“I lost nine years of my education because of fighting – first the civil war, then the Taliban. I had just started attending Kabul University’s Law Faculty, where I had decided to honor my father’s dream of having his oldest daughter obtain a law degree and become a judge.” Mahfuza began her story.

“But just a month into my first semester, the civil war started and all the schools were closed. Kabul was destroyed and daily, we heard rocket attacks and bombings. Soon after, the Taliban came into power and we girls were not allowed to return to school. We had to wear a burkha and be accompanied by a male relative at all times. Most women did not even venture outside. However, I was desperate to continue my education – so I secretly went to my uncle’s house to learn how to use the computer. It was dangerous – so my aunt kept watch near the door to alert us in case she saw the Taliban approaching. After I learned some basic Microsoft Word and Excel, an opportunity arose to begin teaching the computer in a secret class for women. It turned out that I was possibly the only woman in Kabul who knew how to use a computer at that time, so I agreed to teach the class. At first, a group of women began meeting in secret at a hospital – but the Taliban was informed of our activities, and we had to flee before we were caught. Eventually, I had to move the class into my own home – but again the Taliban found out about our classes. When we heard the Taliban were coming, we had to quickly hide or destroy our computers and pretend that we were all members of an extended family. I was scared for my life, but I believed in educating women, so I took the risk.”

Hearing the story of JusticeMakers Fellow Mahfuza Folad was heartbreaking and hard to stomach. It hit me that every woman in Afghanistan today had lived through the brutal Taliban regime – that almost everyone in Kabul today has stories of hearing rockets hitting nearby buildings and kill neighbors, being forced to flee Afghanistan to live in refugee camps, or of attempting to continue their education in secret during the Taliban regime – despite the very real threat of torture and death.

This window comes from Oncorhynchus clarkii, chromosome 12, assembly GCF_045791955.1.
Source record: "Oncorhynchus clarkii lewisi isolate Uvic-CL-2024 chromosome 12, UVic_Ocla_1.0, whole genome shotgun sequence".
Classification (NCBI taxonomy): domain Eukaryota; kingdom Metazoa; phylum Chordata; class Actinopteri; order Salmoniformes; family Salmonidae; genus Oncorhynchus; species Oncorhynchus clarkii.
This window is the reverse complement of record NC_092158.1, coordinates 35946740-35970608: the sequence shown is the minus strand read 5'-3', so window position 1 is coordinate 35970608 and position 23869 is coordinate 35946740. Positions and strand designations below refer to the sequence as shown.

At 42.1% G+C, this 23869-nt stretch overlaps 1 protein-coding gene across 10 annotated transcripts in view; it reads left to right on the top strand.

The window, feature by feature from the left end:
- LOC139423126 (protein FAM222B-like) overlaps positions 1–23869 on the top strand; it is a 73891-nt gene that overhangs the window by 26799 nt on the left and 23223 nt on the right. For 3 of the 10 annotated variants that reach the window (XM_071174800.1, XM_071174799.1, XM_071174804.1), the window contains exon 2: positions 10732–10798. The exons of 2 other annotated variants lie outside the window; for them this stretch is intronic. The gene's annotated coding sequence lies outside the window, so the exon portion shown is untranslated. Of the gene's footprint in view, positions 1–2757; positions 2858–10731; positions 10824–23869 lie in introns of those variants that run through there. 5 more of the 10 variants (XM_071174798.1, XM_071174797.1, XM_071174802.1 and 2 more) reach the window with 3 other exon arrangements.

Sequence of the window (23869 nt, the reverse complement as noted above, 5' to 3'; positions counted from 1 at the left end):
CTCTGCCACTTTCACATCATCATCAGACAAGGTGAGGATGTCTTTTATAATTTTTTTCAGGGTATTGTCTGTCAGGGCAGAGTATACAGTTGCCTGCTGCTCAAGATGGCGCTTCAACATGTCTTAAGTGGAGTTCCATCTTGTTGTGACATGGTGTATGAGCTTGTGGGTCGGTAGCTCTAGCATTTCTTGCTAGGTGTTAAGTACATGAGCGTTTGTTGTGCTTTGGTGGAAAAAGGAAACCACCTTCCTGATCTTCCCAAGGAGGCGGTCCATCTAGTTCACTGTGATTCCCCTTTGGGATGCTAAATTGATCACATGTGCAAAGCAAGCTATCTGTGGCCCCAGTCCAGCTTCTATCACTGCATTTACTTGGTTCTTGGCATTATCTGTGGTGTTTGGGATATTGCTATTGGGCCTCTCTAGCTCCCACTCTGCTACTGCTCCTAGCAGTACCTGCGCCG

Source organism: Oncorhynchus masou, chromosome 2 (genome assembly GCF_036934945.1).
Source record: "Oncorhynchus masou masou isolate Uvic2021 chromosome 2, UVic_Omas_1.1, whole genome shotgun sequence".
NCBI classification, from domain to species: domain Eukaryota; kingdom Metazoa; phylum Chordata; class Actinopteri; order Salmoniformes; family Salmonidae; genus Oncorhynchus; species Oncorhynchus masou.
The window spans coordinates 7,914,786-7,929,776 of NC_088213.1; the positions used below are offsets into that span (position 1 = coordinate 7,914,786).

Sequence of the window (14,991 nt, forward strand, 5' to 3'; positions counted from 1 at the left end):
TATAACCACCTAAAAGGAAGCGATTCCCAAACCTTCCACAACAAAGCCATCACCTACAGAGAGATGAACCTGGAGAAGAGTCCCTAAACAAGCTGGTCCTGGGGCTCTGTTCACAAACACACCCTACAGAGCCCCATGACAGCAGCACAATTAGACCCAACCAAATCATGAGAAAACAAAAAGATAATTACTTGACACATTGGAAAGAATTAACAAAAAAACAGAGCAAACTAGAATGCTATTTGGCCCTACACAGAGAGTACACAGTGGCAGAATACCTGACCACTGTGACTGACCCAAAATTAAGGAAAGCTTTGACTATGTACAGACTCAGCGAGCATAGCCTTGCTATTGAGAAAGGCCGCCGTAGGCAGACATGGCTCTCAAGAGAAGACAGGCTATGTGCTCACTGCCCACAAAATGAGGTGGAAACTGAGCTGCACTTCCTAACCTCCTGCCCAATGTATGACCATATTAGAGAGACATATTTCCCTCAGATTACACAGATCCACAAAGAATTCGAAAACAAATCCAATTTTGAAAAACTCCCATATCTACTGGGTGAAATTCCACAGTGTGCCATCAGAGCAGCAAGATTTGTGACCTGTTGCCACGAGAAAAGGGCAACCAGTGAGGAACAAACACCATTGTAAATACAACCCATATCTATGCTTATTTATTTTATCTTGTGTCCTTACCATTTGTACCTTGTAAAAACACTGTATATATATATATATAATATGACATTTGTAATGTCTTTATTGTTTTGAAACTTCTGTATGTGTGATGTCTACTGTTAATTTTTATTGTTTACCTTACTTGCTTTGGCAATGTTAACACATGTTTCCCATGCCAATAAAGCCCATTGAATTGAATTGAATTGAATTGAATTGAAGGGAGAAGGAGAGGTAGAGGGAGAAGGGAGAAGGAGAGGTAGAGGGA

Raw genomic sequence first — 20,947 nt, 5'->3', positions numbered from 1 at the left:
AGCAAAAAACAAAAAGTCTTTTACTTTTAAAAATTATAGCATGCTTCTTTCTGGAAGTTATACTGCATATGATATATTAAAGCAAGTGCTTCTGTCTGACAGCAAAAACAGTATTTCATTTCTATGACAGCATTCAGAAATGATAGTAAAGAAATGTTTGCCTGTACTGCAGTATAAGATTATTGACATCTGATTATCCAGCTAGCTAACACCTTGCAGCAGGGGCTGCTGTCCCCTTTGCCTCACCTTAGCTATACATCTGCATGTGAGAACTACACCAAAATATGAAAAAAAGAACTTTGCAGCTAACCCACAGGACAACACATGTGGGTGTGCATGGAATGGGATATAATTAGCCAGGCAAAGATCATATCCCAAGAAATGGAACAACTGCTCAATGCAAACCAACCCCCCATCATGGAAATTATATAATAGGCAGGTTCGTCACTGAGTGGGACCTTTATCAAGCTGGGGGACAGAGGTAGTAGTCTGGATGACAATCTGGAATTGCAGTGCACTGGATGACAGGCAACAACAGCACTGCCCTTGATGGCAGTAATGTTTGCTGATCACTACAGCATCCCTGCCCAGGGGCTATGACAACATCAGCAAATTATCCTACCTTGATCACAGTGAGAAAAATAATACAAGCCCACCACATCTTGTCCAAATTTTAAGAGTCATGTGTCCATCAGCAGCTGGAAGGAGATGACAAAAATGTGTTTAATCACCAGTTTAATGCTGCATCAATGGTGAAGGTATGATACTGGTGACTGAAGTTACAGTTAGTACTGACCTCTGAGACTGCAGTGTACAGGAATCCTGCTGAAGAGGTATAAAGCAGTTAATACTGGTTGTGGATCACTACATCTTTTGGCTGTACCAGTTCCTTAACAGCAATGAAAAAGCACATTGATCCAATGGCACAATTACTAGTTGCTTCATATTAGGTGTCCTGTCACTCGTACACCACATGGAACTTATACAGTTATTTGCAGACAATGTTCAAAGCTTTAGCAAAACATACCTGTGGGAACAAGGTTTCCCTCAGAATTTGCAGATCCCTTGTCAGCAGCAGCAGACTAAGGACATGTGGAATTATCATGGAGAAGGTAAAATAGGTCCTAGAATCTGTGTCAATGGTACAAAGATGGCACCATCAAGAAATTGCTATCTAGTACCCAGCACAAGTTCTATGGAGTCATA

Still, I was inspired by Mahfuza’s commitment to continuing her education; after the Taliban regime was toppled, she finally completed her B.A. in Law and Political Science, and afterwards completed a course to become a Judge in Kabul’s primary court. Mahfuza was courageous enough to work as a defense lawyer, often representing those accused of murder, theft, abduction, narcotics trafficking, and forgery – a controversial role in a society where women are routinely attacked and threatened for taking public positions. In 2008, building upon the lessons she learned from working as a Judge and defense lawyer, Mahfuza founded Justice for All Organization (JFAO) or Adolat Barrae Hama in Dari, to strengthen the rule of law in Afghanistan and fill the much needed gap in access to justice for the poor.

Things are much better today in Afghanistan, though security remains tenuous with constant reports of gunfights, suicide bombings, and attacks by insurgents and Taliban on international forces and aid agencies.  Additionally, women remain a severely marginalized group despite the gains made in the past ten years. Particularly in rural areas, women are often subject to a litany of abuses ranging from domestic violence and child marriage to lack of opportunities to obtain an education and build a career.

2011 JusticeMaker Mahfuza Folad and her colleagues at JFAO with women policewomen who manage Kabul’s female detention house